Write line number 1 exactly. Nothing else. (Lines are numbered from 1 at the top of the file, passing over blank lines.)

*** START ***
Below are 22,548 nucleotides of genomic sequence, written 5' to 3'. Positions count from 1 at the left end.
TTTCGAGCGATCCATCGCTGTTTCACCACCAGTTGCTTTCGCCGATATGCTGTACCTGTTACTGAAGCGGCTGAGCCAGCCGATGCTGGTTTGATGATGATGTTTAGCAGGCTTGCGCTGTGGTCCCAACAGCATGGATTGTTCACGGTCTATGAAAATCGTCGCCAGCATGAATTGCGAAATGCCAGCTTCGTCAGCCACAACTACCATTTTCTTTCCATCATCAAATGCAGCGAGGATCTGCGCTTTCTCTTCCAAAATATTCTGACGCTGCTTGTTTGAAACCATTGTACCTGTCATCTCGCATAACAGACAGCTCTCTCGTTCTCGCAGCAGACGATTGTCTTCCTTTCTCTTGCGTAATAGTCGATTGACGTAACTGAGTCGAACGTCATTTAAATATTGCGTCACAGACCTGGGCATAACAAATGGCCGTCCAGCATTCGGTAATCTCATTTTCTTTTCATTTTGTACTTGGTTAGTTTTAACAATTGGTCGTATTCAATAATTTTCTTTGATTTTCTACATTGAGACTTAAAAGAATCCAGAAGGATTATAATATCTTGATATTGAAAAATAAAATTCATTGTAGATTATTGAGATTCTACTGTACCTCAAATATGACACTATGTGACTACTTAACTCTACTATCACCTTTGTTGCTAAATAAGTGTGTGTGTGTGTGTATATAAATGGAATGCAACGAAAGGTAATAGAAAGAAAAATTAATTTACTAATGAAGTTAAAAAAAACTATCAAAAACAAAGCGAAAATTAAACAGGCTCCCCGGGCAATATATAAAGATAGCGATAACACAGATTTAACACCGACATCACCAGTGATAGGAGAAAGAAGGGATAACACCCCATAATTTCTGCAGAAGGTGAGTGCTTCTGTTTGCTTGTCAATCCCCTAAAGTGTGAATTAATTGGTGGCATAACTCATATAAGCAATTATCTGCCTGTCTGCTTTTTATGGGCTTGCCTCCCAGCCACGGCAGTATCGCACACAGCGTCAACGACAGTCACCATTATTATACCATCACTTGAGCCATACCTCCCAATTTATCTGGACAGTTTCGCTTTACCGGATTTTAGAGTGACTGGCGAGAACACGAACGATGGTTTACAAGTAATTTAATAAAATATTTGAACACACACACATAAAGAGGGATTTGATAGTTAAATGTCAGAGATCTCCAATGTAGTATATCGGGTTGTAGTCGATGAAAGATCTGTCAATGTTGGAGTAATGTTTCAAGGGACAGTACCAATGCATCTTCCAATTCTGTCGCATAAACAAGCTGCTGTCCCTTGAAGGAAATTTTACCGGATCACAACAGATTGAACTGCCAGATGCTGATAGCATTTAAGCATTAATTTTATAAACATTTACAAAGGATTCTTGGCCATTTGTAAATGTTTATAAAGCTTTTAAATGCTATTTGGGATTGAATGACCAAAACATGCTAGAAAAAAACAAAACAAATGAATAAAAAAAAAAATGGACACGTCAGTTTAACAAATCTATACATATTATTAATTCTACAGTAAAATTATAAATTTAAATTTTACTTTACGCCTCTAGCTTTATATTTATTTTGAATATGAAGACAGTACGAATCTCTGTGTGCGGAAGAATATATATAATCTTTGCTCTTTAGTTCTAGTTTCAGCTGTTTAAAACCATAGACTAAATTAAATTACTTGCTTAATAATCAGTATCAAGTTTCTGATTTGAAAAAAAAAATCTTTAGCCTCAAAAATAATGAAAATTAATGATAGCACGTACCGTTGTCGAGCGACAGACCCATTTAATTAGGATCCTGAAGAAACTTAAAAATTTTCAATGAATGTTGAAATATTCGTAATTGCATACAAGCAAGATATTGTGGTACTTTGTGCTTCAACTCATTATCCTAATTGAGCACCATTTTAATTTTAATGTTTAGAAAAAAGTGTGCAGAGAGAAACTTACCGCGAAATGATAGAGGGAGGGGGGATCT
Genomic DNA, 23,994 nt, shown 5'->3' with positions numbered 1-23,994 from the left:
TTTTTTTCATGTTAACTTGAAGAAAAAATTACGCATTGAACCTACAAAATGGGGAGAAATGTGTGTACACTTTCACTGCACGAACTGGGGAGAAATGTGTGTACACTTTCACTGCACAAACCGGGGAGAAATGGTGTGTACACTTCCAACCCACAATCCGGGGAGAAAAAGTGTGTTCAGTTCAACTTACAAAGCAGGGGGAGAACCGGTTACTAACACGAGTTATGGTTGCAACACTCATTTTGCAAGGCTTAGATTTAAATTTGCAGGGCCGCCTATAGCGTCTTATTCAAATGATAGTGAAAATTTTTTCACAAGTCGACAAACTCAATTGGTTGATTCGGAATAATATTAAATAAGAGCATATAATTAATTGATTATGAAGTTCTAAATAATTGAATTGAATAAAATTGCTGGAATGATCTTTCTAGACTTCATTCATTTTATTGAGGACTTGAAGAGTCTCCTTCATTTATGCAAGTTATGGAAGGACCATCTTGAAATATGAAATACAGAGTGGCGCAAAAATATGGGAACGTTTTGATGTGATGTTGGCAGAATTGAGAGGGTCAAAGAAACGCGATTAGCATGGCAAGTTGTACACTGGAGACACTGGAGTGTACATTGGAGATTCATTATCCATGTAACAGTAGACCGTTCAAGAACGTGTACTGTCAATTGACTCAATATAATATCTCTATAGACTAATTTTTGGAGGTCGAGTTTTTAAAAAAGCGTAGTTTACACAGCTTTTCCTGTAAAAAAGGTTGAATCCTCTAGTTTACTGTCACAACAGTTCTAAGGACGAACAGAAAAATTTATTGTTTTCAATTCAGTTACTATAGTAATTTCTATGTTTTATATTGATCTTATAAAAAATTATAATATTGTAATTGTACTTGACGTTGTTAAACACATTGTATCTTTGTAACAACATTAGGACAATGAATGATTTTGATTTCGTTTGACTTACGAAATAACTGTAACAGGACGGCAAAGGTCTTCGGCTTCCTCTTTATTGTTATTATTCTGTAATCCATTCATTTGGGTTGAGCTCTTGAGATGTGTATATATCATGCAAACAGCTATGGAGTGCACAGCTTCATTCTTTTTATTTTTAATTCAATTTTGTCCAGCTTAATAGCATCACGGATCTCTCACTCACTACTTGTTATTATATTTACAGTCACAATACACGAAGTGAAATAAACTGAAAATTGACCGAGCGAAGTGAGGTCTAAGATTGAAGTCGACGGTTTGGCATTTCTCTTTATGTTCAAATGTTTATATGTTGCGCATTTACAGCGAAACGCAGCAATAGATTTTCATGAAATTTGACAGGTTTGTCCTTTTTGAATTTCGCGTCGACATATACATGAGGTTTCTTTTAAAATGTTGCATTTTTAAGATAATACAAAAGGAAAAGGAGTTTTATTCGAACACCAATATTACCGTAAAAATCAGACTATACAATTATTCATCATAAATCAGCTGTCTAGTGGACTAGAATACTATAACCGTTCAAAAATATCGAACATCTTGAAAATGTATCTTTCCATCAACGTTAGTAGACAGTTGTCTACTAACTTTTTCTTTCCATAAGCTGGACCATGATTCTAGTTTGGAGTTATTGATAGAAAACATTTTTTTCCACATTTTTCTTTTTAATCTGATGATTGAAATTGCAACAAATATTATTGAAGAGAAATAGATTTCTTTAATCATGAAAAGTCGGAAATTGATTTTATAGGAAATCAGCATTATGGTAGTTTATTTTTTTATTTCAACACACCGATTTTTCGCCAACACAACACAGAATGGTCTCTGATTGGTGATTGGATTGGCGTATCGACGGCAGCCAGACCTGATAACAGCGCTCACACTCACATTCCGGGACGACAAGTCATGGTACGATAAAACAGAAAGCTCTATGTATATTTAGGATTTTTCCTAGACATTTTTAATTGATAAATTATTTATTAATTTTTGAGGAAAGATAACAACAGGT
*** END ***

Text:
Below are 22,548 nucleotides of genomic sequence, written 5' to 3'. Positions count from 1 at the left end.